Hello, just to add to the debate. I have had two EJs. Both were purchased in the 70s. One was a sedan with automatic transmission and the other a manual ute. Both of these vehicles were honest and reliable. Both were bought as second cars and were cheap. They were used as daily commutes to work.

The automatic took about a city block to change gears at times and the only troubles I had with it was, at one stage, the radiator carked it and she overheated. At one point I had six adults in the car, driving up and down steep hills. The transmission let us know it was working but she never let us down.

The other problem I had with the car was kind of my own fault. I had built a house and there was a heap of soil where they had put in the sewer pipes. Being lazy, I decided to use the car to pack down the heap of soil. It worked fine until the heap got taller. Using a bit more throttle I ran the car up the heap.  This felt great until it ground to a stop on top of the pile with both front and rear wheels off the ground. Not real good. The next problem was I had to get out of the window as the body must have moved and I couldn’t undo the doors. The solution was to get a shovel out and dig it off the mound. When she was back down the doors all opened and there were no squeaks and rattles in the body. The only thing I bought for the car was an eyebrow trim and a set of radials. Very cheap motoring.

The ute was purchased to move some soil for the garden. It was cheaper than buying a trailer and a lot easier to reverse. I used it as a commuter car for a couple of years. It was Katrina Beige. A mate of mine had an EH 179 wagon. I liked the power it had so I decided a red motor was the way to go. My mechanic checked everything out and said the motor would be great and easy to fit. There was one problem, the body would have to go. The body near the rear leaf springs was just about rusted through. The following weekend the ute became a Honda Civic.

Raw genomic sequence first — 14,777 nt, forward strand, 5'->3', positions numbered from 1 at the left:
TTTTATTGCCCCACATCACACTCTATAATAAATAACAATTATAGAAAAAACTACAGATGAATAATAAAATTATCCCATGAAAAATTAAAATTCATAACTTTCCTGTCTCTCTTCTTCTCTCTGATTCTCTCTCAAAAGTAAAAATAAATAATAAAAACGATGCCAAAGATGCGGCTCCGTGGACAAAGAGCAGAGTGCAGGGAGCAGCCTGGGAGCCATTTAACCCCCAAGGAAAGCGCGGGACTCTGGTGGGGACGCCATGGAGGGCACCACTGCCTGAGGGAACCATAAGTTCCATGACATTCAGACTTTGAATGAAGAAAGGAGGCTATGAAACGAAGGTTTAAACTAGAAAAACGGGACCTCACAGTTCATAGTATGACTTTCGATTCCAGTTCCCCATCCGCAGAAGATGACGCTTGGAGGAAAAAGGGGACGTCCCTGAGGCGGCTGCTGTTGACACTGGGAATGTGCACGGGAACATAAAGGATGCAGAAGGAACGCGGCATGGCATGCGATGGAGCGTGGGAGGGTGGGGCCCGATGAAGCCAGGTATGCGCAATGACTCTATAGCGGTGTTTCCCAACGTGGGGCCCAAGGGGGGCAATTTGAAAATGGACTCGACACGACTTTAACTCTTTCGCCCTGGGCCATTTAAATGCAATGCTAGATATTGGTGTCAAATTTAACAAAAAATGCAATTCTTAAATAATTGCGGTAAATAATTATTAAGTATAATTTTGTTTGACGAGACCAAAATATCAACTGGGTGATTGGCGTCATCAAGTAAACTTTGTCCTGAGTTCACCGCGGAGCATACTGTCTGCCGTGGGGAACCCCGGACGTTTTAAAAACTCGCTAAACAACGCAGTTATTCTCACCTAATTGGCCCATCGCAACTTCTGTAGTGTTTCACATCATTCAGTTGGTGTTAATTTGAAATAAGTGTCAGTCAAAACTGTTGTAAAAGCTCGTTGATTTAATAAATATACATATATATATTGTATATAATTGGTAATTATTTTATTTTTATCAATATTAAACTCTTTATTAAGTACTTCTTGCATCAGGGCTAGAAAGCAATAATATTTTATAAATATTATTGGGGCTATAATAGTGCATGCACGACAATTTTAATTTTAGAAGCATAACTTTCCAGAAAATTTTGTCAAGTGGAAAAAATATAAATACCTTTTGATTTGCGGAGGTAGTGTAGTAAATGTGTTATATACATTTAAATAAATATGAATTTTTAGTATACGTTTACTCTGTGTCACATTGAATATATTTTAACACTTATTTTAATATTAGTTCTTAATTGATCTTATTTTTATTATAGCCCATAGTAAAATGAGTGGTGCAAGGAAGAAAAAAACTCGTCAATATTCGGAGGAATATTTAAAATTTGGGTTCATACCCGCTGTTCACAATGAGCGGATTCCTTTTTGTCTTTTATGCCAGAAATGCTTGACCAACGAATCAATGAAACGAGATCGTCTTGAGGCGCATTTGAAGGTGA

Like all updates the EJ was bettered by the EH, but both were honest and reliable workers, so what’s the debate about?

Brian Tonkin,


I think it goes without saying, Brian me old mate, that an EJ Holden was never designed as a piece of earthmoving equipment. That said, I’ve used my utes over the years to uproot small trees, pull down fences and as short-wheelbase tipper trucks. The best one was a HJ with a 253 and loose old auto. The only thing missing was a three-point linkage and a pivot to mount a blade. And speaking of EJ utes, my dad owned one many years ago; a car he bought from the estate of his uncle (or something). It was a great car, but I refused to drive it until he put seat-belts in it. He never did. And it wasn’t because he was concerned with originality, he was just lousy.

Rust finally got it, too. Because the window seals were all shot, the ute leaked like a cabinet meeting. Eventually, I pulled the seat out, grabbed a hammer and cold chisel and cut a few holes in the floorpan for the water to drain. But the damage was done. Probably wouldn’t tackle the same problem the same way today…

But you’re right, the EJ Holden was a fine piece of Aussie engineering, made at a time when we, as a society, genuinely favoured steak over sizzle. My only question for you, Brian, is how the Honda Civic was at carting soil and packing down earthworks? Bit light for that, I’d have thought.


Holden -commodore -engine -bay

VN Vibes

Regarding your VN Commodore with a driveline shudder: If the VN is lowered I would be making sure you have an adjustable Panhard rod. That too will change the driveline angles. Also I believe there are now adjustable upper control arms in the market. I’m an ex Holden dealer tech from the VN- VY era, I will just about guarantee you it’s the driveline angles.



Okay, I’m gonna come clean here: The VN’s driveline wobbles have been fixed and I had a heap of replies like yours Jason, suggesting everything from bent axles to crook uni-joint angles. But my confession is this: It wasn’t a driveline vibration after all. Yep, I made the rookie error of presuming that just because VN Commodores had a reputation for wobbly drivelines, that was going to be the cause of my problems, too.

But after replacing every bush and even getting a second opinion on the condition of the uni-joints and the diff backlash, I was left scratching my big, hairy scone. And then, after many weeks, I noticed something really interesting: The vibes were worst under load (which you’d expect, of course) but they got even worse as the level of fuel in the tank dropped. Eventually, the engine would start to stumble and miss even at idle, at which point I ripped into the fuel system to take a look-see.